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The Forgotten Grievers

The Forgotten Grievers

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Chantel Longino’s mother, Patricia, died of lung cancer at 39, barely two months after her daughter turned 3. Chantel doesn’t recall seeing her mother in the last stages of life. After Patricia’s death, few traces remained in the family home to remind Chantel of her mother.

“I was not led through grief properly,” recalls Longino, 29. “We did not talk about Mom.”

Sadly, the belief that children are too young to understand the process of mourning a loved one still leads many parents to simply ignore their child’s feelings.

“Children are forgotten grievers,” says endorsed U.S. Missions Chaplain Wes M. Bynum, director of care support services for the Hospice of East Texas in Tyler. “We think of children as resilient, which they are, but that does not mean we don’t need to pay attention to them going through grief. We have a tendency to neglect them.”

For Longino, various decisions she made even in adolescence resulted directly from lack of a female adult role model. Because she didn’t have specific memories of her mother, Longino didn’t miss her so much as the idea of having a mother. Subsequently, she concocted scenarios of what they might be doing on special occasions such as Mother’s Day or Christmas.

Eventually, Longino came to understand that she didn’t deal with her mother’s death in the healthiest way. She obtained a master’s degree in social work, focusing on grief and loss in children and families. Since 2016, Longino has been children’s bereavement specialist at the Hospice of East Texas. She has helped 200 kids grapple with the death of a loved one — grandparent, parent, sibling, aunt, uncle.

She prefers to meet a child before a loved one’s impending death in hospice care so that she can prepare the boy or girl for what is happening: the biological process involved, the medical equipment being used, and introducing the doctor providing end-of-life care.

“I tell the child why Grandma looks different than she used to, and that it is still OK to hold her hand,” says Longino, who has two sons, ages 4 and 1.

Longino facilitates conversations between children and parents — who often are unsure how to share the grim report of an impending death.

“Children have such vivid imaginations, it is better if they know what to expect,” Longino says. “It is better if we can build rapport before the death, because a familiar face makes it less scary and traumatic than if a strange adult delivers the news.”

After the death, Longino typically visits with a child three to five times, separating sessions by two to four weeks. Individual meetings are conducted for children as young as 4, while support groups start at age 6. Much of the time Longino facilitates conversations between parents and children — who may have misinterpreted information dispensed by adults.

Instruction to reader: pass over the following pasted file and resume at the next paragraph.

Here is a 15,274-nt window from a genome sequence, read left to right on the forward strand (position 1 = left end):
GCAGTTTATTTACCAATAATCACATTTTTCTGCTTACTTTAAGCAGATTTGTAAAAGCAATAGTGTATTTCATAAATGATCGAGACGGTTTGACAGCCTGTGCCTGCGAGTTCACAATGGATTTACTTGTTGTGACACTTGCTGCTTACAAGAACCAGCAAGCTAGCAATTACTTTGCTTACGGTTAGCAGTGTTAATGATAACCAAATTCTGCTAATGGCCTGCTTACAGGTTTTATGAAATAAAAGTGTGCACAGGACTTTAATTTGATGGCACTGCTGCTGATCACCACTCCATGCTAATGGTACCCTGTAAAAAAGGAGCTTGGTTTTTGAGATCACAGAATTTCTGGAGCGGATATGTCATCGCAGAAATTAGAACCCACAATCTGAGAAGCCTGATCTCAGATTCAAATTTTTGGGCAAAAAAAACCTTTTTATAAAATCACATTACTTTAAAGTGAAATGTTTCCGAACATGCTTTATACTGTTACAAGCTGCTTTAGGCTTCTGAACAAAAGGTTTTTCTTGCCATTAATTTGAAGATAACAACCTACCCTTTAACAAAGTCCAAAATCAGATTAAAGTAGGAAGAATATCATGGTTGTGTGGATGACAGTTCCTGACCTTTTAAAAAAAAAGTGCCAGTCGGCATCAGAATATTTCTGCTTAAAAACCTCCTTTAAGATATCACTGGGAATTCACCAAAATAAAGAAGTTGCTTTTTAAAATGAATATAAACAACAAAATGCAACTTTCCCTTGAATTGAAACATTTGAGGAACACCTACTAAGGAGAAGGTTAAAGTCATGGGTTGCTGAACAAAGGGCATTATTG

Bynum, who sees between 40-50 clients die in an average week, notes that children don’t process grief the same way as adults.

“Adults can take an abstract idea and give a concrete example, but kids think just the opposite,” says Bynum, who became a U.S. Missions chaplain in 2011 after the death of his wife, Bee. “We expect them to process the grief by talking about their feelings and emotions, but they’re just not equipped to do that because they don’t have the life or developmental experience.”

Instead, Bynum and Longino ask children who are grieving to write out stories or to create pictures to express how they feel.

The experience of a child dealing with the death of a loved one shapes how they deal with loss into adulthood, according to Bynum, 58. An adult who simply tells a child “you need to be strong” in the wake of a death can send a message that it’s inappropriate to show emotion, he says.

“One of the least effective ways to cope with loss is by bottling it in,” Bynum says. “If we teach that it’s OK to feel sad about losing someone you love, it goes a long way in coping with losses throughout the rest of their life.”

Few counselors specialize on grief therapy for children because there are many other seemingly more important areas to focus — drug abuse, divorce, mental health. Adults often think a child will get over a loved one’s death because they are young, but that may not be the case, especially if the situation is mishandled.

“More than anything else you want to be honest,” Bynum says. “Children, especially young children, are magical thinkers who fill in the gaps when information is not given.”

Likewise, Bynum cautions against vague expressions or lying in an attempt to spare the child’s feelings. Telling a youngster that a deceased relative is sleeping or on a long trip only causes confusion about when that person will wake up or return home. He also suggests using age-appropriate terminology and refraining from clichés. Bynum recommends that adults, even if uncomfortable, tell the child initially about the death rather than leave it to a “professional.”

“Lots of times parents or grandparents want a pastor or counselor to talk for them,” Bynum says. “But the news is much better received if it comes from those who are closest to the child.”

IMAGE - Chantel Longino (left) and Wes Bynum help children process their grief.

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